With this in mind, avoiding PFAS lawsuit payouts is par for the course for insurers, said Doroshow. “It’s about dumping risk,” she said. “That seems to be the business model of insurance companies.” 

Yet Doroshow questions if PFAS pose a dire risk to insurers’ profits.

In the decade leading up to 2020, industry data showed that total commercial insurance payouts “had not spiked and generally tracked the rate of inflation and growth of population,” according to research by Doroshow and her colleagues. Meanwhile, insurers like Travelers — a major player in property and casualty insurance — hit their largest-ever profits this January, while premiums for policyholders soared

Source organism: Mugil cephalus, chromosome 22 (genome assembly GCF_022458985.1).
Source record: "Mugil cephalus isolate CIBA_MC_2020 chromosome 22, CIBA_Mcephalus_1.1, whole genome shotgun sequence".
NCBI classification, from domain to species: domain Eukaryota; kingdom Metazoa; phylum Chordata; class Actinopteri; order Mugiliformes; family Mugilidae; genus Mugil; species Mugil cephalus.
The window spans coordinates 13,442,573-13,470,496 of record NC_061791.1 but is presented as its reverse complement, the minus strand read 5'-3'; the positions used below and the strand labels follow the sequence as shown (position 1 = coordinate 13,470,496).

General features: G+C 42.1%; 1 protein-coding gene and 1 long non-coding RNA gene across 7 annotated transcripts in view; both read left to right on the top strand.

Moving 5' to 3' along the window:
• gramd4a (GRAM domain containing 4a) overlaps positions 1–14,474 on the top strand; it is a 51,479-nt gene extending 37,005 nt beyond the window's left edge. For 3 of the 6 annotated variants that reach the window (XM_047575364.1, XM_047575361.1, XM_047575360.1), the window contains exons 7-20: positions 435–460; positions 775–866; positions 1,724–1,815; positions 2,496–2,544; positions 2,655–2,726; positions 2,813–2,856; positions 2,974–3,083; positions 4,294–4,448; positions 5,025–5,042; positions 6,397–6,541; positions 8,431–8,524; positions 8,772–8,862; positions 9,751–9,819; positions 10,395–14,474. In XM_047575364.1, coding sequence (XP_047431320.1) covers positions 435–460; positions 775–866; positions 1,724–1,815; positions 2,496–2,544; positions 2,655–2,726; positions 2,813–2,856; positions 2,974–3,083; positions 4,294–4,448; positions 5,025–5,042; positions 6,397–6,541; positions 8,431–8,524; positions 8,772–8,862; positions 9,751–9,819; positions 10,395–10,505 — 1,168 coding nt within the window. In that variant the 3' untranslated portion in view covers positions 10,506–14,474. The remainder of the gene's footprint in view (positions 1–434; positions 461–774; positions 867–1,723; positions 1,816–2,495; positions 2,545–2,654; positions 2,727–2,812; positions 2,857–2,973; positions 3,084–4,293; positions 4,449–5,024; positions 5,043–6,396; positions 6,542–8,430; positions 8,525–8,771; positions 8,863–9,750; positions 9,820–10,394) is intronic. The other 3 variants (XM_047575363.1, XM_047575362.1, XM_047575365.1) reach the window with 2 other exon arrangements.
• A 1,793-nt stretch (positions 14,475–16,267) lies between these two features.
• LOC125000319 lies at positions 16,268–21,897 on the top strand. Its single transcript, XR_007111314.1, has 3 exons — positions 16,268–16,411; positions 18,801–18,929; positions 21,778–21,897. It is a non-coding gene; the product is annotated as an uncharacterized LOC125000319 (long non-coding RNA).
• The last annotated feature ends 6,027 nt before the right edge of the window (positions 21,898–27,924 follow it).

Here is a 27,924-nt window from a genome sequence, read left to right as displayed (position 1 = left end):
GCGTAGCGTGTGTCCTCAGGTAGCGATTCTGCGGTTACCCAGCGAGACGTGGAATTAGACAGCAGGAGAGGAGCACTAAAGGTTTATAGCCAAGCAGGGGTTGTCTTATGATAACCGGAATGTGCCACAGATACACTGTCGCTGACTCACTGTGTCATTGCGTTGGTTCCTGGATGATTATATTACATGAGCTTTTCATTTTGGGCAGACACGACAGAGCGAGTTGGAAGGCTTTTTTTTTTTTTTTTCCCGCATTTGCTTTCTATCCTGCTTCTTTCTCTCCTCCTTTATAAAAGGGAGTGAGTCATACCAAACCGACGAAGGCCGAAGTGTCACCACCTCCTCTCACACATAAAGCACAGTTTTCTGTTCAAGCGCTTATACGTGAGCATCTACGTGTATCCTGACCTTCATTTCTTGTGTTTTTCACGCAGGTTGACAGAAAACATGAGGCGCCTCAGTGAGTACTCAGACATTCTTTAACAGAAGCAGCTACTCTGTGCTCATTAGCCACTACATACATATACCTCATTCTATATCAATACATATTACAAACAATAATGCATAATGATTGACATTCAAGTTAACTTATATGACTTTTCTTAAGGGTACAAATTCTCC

Regardless, noted Doroshow and her collaborators, industry leaders “publicly spin the notion that the industry is financially beleaguered and cannot pay claims without significantly raising rates.” 

While collusion to raise prices is illegal in many businesses, certain activities by insurers are exempt from federal antitrust laws, allowing them to share information about past losses and make future coverage and premium decisions accordingly. 

“It’s really a function of a completely unregulated industry,” said Dorowshow. “They don’t have any federal regulation.” 

The state of affairs is concerning for small business managers like Mitchell, who are now getting PFAS exclusion notices from their insurers. 

“I’m the steward of this nonprofit and then the insurer sends me this letter, so what am I really covered for?” said Mitchell. “I like to believe that nobody would ever come in and sue, but I never know.”